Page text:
Perhaps the world’s most noted conservationist, Dame Jane Morris Goodall DBE is an English primatologist, anthropologist, and the world’s foremost expert on chimpanzees. Founder of the Jane Goodall Institute, Goodall is well regarded for the many decades of study she has done on social and family interactions of wild chimpanzees.
Unheard of at the time, Goodall began her solo study of endangered chimps in 1960 in Tanzania, despite having no collegiate training. Doing this resulted in Goodall observing the chimps in a subversive manner, publishing revolutionary findings, and becoming the only human to be accepted into a chimpanzee society.
Her honors include the Benjamin Franklin Medal of Life Science, the Tyler Prize for Environmental Achievement, and Japan’s prestigious Kyoto Prize. Goodall is also a UN messenger for peace, and an animal rights activist.
In Statues for Equality, Goodall is depicted in a thicket of forest foliage as a representation of her hands-on approach to research. Forest foliage plants rely on each other to survive, symbolizing how we must work together to protect endangered animals.
Artists Gillie and Marc Schattner, on August 26, Women’s Equality Day 2019, are bringing to life a dream, the move towards equal representation in women statues.
In a moment of deep self-reflection, they realized they had been contributing to the lack of women representation in their public art. However, the artists decided they could not sit back and let history repeat itself. Something has to change, and so with their new project, ‘Statues for Equality’, they have self-funded ten new women statues.
Because of this project, New York is becoming the first city to change the dynamics considerably - as the ten women are launched as statues the number will jump from 3% to 9%. The project will launch at RXR Realty’s iconic Avenue of the Americas.
Joining ‘Statues for Equality’ are ten portraits of each woman in a groundbreaking new show that expresses diversity and gender equality. Exhibiting alongside their permanent statue sisters at 61 Broadway, NYC, they will be on show for the public for 12 months.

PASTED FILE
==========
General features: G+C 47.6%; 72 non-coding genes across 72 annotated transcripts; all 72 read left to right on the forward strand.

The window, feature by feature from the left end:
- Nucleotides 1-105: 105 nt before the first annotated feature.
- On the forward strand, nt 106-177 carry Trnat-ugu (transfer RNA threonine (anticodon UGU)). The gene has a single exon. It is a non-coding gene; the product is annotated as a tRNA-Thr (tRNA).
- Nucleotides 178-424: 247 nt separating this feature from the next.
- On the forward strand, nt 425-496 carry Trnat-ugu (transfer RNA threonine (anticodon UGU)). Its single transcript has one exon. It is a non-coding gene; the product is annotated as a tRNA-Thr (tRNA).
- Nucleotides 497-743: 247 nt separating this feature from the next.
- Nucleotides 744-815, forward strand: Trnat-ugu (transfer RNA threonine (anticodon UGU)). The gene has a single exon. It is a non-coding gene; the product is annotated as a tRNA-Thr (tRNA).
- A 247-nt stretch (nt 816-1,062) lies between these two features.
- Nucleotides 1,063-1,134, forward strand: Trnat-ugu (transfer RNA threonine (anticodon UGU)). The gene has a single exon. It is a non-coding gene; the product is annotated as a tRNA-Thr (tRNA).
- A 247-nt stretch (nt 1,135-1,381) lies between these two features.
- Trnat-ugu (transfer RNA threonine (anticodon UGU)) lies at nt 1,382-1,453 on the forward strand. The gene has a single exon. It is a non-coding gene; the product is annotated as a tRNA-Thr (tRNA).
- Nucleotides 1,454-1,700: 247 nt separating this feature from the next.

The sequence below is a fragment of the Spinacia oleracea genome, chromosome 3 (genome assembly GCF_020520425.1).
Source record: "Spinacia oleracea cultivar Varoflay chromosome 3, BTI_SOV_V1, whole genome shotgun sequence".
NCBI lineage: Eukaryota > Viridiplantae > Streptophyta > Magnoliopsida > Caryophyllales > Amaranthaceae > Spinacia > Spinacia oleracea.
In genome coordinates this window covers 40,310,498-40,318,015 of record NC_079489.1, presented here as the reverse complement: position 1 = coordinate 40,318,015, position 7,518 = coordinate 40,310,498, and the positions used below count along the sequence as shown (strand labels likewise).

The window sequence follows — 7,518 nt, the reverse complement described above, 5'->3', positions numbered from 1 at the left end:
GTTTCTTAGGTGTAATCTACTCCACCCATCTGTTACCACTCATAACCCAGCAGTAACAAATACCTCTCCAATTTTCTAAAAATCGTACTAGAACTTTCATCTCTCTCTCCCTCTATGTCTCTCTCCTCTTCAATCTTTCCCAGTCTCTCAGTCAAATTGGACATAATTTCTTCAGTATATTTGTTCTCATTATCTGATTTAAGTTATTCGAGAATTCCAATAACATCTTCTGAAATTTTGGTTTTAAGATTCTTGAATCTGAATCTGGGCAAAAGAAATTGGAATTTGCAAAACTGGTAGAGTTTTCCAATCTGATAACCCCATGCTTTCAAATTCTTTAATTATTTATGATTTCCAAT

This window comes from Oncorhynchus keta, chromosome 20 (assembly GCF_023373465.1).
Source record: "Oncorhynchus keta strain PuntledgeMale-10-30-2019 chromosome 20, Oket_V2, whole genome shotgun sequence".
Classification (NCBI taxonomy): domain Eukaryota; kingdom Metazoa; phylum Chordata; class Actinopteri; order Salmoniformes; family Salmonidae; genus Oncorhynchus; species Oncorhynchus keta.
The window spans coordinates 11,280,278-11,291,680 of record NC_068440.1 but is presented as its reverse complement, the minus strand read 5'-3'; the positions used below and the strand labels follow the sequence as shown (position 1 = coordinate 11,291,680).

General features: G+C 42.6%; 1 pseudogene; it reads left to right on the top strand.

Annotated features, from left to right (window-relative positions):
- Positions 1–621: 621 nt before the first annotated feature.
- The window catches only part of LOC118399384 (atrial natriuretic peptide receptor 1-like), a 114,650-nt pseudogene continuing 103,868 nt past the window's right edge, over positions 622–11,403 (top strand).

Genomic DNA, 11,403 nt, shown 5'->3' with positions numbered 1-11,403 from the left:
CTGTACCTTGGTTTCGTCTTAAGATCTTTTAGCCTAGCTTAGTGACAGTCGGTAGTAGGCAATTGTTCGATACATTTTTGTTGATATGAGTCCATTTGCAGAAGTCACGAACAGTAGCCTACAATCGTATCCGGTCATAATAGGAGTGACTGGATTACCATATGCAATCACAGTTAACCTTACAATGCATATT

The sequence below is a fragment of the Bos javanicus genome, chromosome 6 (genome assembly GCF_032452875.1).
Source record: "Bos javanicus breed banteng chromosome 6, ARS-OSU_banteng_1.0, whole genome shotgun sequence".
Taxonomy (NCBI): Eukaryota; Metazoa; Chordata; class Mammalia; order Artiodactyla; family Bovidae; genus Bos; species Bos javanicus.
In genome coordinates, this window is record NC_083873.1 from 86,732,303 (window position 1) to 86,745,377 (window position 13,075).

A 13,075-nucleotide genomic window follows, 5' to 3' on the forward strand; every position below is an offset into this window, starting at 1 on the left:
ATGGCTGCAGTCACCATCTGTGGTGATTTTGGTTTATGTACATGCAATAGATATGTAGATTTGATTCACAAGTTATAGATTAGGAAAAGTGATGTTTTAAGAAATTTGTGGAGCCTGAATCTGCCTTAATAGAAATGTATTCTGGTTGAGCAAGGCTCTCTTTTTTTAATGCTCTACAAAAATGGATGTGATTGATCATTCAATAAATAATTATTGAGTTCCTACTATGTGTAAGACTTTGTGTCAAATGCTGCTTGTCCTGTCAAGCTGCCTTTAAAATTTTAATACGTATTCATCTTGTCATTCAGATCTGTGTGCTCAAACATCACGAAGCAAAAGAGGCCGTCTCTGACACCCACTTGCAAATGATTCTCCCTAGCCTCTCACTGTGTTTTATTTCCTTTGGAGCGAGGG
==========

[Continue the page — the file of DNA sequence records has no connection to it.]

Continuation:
The women are painted on fabric from around the world, just as they as women represent the diversity of womankind, as does the soft materials that embody strength. Each piece has its own texture, shape, and feel.
The women’s faces are depicted in black and white, revealing the fine attention to detail from the artists; each line becomes part of the narrative of the portraits. However, their hair and clothes are full of colour and patterns. Flowing from the women they extend these versions and ideals of how women present themselves in society.
The use of fabric can take literal meaning; even though the material is soft, beautiful, and used as a way to express individuality. Fabric is also a carrier, babies are held close to us in wraps of material; goods and objects are transported for when we cannot hold everything; and it dresses us, for warmth and support.
The metaphor extends into the roles of women, and Gillie and Marc’s clever use of this medium, reminds us again, how important women are to our lives and the basis of society. Fabric is also another way to show our individuality.
Just as the ten women statues, made out of bronze, who will stand larger than life can teach us something about diversity and gender equality; as can these softer, tender moments of intimate and feminine representatives.
For the next 12 months, Gillie and Marc are aiming to paint 100 women, voted for by the public, who inspire greatness in our societies.
#womenforequality will become an extension of #statuesforequality – use the hashtag to vote for the most inspirational women you know, and take a photo with the paintings and statues to share Gillie and Marc’s message of equality.